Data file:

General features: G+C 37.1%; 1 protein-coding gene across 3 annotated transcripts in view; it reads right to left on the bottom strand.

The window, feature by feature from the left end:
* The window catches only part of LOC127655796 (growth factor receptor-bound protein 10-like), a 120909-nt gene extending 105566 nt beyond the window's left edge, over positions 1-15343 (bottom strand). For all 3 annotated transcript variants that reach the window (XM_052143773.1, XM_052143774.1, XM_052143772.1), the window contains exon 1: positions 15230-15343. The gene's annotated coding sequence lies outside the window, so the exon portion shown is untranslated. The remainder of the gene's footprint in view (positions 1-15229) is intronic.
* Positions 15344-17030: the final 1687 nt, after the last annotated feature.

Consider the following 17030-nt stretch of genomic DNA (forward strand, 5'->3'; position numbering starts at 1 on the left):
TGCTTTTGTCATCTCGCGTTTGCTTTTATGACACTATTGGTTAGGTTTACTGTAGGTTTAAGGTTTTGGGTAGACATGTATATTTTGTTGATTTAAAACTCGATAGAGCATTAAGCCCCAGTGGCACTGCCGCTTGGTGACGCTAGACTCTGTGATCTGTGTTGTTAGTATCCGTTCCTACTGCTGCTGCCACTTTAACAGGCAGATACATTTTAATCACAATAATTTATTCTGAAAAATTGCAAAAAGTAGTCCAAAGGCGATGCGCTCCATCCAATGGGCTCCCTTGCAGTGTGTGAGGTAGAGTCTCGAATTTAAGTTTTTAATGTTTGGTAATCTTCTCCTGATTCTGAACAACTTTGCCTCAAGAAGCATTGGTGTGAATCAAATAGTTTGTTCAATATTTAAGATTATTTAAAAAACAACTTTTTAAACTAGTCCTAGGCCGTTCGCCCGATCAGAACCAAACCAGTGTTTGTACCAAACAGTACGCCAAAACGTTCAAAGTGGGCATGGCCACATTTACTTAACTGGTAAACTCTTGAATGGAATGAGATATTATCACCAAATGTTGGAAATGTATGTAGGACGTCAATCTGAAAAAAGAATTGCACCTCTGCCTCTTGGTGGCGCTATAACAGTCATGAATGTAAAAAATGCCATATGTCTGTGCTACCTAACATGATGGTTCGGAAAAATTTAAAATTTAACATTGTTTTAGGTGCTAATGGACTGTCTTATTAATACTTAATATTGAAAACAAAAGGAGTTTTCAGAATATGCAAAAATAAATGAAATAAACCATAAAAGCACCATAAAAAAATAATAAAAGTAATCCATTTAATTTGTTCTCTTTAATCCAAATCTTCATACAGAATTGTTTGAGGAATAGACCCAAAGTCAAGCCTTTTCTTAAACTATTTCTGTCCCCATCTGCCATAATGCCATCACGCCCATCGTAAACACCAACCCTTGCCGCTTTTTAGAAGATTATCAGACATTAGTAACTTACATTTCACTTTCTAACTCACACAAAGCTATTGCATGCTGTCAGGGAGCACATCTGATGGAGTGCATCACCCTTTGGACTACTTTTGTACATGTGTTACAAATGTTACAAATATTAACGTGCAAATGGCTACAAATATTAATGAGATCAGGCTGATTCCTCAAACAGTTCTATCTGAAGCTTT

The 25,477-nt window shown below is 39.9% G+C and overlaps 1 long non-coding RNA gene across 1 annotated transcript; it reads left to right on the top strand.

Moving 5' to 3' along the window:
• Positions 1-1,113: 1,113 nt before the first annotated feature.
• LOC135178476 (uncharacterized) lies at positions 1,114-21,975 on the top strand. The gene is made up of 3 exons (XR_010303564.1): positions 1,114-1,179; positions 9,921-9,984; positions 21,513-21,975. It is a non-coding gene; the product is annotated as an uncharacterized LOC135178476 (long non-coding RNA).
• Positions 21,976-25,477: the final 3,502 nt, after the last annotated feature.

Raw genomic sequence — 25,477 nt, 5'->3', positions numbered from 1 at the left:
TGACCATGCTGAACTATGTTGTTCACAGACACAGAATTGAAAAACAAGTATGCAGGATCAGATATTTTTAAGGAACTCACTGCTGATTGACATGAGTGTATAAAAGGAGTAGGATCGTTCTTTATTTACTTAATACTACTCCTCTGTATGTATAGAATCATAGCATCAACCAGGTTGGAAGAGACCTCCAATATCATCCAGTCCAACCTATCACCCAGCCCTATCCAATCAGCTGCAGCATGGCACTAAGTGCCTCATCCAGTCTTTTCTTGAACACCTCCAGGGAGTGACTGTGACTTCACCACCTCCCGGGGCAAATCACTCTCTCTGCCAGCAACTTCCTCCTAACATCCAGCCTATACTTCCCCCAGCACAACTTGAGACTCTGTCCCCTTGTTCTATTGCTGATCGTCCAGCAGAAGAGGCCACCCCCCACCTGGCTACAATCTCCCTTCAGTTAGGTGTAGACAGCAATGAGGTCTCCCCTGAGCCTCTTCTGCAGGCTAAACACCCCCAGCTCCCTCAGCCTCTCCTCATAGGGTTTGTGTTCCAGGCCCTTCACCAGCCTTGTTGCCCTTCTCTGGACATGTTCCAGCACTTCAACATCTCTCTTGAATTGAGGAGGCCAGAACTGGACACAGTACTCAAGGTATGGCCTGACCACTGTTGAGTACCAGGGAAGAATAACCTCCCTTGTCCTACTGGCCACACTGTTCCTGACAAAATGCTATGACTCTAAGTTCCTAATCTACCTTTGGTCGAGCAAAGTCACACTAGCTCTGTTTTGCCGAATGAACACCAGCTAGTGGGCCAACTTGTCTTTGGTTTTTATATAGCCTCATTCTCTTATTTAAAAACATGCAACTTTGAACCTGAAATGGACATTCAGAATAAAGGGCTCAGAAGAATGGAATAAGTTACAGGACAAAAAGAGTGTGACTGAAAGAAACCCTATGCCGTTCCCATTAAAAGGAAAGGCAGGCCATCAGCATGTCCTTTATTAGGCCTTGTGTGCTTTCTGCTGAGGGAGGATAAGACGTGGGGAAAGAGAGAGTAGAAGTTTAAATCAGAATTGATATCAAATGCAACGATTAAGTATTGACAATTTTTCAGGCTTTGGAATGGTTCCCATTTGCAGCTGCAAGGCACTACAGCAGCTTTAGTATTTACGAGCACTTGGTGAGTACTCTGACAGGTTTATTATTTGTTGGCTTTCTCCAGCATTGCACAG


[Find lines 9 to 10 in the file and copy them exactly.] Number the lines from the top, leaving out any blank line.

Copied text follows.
• Positions 1-1,113: 1,113 nt before the first annotated feature.
• LOC135178476 (uncharacterized) lies at positions 1,114-21,975 on the top strand. The gene is made up of 3 exons (XR_010303564.1): positions 1,114-1,179; positions 9,921-9,984; positions 21,513-21,975. It is a non-coding gene; the product is annotated as an uncharacterized LOC135178476 (long non-coding RNA).